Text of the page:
Jeff McNeil and Michael Conforto

Monday Mets: The Cavalry Is Coming

It’s been almost 2 months since Brandon Nimmo and JD Davis left a game early against the Phillies and soon found themselves on the Injured List. This was the beginning of the Mets losing regular starters to injuries, and was also NOT the beginning of the Mets losing games. Now, it looks like some of those regulars will be returning just in time.

We all know that the Mets aren’t strangers to injuries. There was a New York Times article just 27 games into the season titled “For the Mets, It’s Injury After Injury, Year After Year”. That was 27 games into the 2017 season. From an Injury List perspective, things haven’t changed much since then. From a team depth perspective, however, things have been quite different in 2021.

You might think from the setup of this story, that the Replace-Mets have stepped up and led the league in key offensive categories. That hasn’t happened. What has occurred, however, is winning. The Mets have used a “next person up” mentality for over 7 weeks now. Shortly after the injuries to Nimmo and Davis, two other key members of the lineup, Jeff McNeil and Michael Conforto, went out with injuries of their own. The Mets had already been without Luis Guillorme, and even backup guys Albert Almora and Kevin Pillar missed some time. And that’s not all; a replacement for those replacements, Johneshwy Fargas soon joined the others on the IL. Eventually, even the Polar Bear himself, Pete Alonso, made a cameo appearance on the list. Even the hitters who’ve managed to avoid the injuries haven’t exactly been scaring opposing pitchers. Despite all this, or maybe even because of all this (and Mets pitching, of course), the Mets have gone 27-18 and have maintained their first place spot in the NL East the whole time. And while I like to joke that they’ve done it with smoke and mirrors, they’ve really done it by relying on different players each night, and the confidence in the entire team that somebody (or somebodies) will come through. The fact that these somebodies were deemed nobodies on other teams hasn’t made a difference to them, and has made it all the better for the fans.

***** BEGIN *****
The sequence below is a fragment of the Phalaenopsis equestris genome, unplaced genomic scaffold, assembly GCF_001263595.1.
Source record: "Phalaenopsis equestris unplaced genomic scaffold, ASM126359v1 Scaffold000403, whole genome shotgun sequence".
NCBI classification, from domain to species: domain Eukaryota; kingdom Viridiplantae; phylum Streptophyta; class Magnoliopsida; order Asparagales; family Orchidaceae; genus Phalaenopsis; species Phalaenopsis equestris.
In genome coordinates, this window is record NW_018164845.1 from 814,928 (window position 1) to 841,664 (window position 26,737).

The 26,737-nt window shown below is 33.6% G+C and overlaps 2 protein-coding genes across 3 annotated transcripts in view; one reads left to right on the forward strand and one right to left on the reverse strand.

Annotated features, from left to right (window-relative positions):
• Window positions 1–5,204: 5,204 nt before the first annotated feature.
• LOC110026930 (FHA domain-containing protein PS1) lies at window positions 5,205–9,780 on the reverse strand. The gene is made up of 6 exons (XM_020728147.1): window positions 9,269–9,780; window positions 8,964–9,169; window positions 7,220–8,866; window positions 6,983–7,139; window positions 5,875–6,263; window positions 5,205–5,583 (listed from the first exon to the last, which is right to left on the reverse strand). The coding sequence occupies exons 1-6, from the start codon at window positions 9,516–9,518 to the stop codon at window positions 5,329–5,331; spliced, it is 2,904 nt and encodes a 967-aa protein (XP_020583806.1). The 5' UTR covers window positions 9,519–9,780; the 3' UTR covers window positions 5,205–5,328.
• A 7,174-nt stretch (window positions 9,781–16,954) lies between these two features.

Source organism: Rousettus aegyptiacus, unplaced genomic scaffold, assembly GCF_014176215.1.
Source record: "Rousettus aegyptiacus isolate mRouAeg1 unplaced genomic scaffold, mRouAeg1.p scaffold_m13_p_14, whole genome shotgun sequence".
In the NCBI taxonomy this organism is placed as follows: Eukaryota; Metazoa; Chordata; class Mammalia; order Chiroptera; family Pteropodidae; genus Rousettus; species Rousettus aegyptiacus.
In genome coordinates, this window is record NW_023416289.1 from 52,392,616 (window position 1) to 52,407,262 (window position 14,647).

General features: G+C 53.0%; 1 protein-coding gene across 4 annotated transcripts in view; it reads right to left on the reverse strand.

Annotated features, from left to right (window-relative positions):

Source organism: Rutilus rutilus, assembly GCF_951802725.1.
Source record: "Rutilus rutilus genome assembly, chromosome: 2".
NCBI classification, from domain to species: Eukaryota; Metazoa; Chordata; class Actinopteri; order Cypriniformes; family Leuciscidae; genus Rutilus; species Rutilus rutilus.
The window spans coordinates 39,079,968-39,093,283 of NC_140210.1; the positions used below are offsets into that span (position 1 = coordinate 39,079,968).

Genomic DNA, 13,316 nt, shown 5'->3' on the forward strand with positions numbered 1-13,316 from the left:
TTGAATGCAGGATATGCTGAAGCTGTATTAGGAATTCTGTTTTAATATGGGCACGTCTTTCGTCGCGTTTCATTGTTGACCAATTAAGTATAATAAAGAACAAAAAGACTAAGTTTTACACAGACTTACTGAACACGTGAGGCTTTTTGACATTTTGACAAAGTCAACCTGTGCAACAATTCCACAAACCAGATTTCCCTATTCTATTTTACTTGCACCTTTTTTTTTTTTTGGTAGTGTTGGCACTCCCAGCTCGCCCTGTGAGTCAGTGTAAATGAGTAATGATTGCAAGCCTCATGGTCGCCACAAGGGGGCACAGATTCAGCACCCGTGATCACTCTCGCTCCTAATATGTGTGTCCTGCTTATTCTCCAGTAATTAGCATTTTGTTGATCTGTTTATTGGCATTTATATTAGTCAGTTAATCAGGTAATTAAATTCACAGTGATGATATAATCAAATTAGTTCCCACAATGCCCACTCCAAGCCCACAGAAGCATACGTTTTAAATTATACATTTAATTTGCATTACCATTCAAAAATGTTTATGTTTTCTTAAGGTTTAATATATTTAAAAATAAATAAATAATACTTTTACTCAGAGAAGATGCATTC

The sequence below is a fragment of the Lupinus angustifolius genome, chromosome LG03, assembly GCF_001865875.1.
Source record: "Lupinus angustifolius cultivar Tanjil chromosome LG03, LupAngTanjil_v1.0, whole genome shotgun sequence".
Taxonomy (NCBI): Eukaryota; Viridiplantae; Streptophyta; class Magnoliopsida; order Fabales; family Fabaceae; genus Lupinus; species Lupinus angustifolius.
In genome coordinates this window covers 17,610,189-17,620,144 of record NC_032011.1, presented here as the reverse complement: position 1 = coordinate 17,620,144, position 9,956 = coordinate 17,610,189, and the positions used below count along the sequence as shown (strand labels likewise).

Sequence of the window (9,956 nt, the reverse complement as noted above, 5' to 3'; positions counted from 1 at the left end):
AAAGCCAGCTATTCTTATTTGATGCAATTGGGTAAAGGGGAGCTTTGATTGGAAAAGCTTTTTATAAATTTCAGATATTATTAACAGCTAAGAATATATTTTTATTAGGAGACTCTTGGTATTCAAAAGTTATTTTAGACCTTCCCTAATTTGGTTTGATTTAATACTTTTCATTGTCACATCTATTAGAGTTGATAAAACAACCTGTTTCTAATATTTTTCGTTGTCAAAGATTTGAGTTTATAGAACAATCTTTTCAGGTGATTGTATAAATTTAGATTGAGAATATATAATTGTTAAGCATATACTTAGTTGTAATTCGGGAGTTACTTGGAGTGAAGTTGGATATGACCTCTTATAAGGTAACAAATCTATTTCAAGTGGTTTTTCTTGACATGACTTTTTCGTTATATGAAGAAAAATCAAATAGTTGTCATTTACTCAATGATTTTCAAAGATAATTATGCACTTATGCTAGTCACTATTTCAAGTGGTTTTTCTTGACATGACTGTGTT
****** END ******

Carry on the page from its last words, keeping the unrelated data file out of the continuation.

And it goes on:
For the romantic in us, it’s been enticing to imagine the Mets gritting out the entire season relying on castaways, has-beens, never-will-be’s, and a few potential All-Stars. There may have been some who were wondering if the Mets would have some tough decisions to make when their key players returned. For the more practical fans, however, it’s really just been a matter of time until the reality of the situation caught up to the team. Over the past 5 games, we may have seen the Replace-Mets’ limitations. This does not mean that without the expected starters (like Nimmo, Davis, McNeil, and Conforto) the Mets would be headed towards an Arizona Diamondbacks-like losing streak. I think the team’s pitching, coaching, and the Bench Mob (or Starting Mob?) themselves would be able to avoid that. However, after scoring only 9 runs in 5 games, it’s easy to think that the magic is starting to run out.

Fortunately, it seems like the long-lost starters will be making their respective returns shortly. McNeil should be activated in time for today’s double-header against the Braves, Conforto and Nimmo seem likely to return next week, and while Davis is still at least a few weeks away, there appears to be some progress in his situation as well.

It’s hard to know what to expect from any of these guys, really. They weren’t exactly tearing the cover off the ball before they got hurt (although Nimmo was easily the most reliable of them), and significant time away may not help with that. Still, they were the expected starters for obvious reasons, and it’s reasonable to think they’ll be able to boost a lineup that appears to be in need of some boosting.

For those familiar with the story of Chanukah (or Hanukkah, or myriad other spelling options), the famed oil that was supposed to last just one day and instead carried on for eight crazy nights (or regular nights, I wasn’t there), held on just long enough for new oil to be produced. The lights may not be totally out on the players the Mets have had to rely for the last nearly 8 weeks or so, they’re just starting to dim.  Fortunately for the Mets, they’ll soon be able to turn to some familiar faces to reignite their offense and continue their winning ways.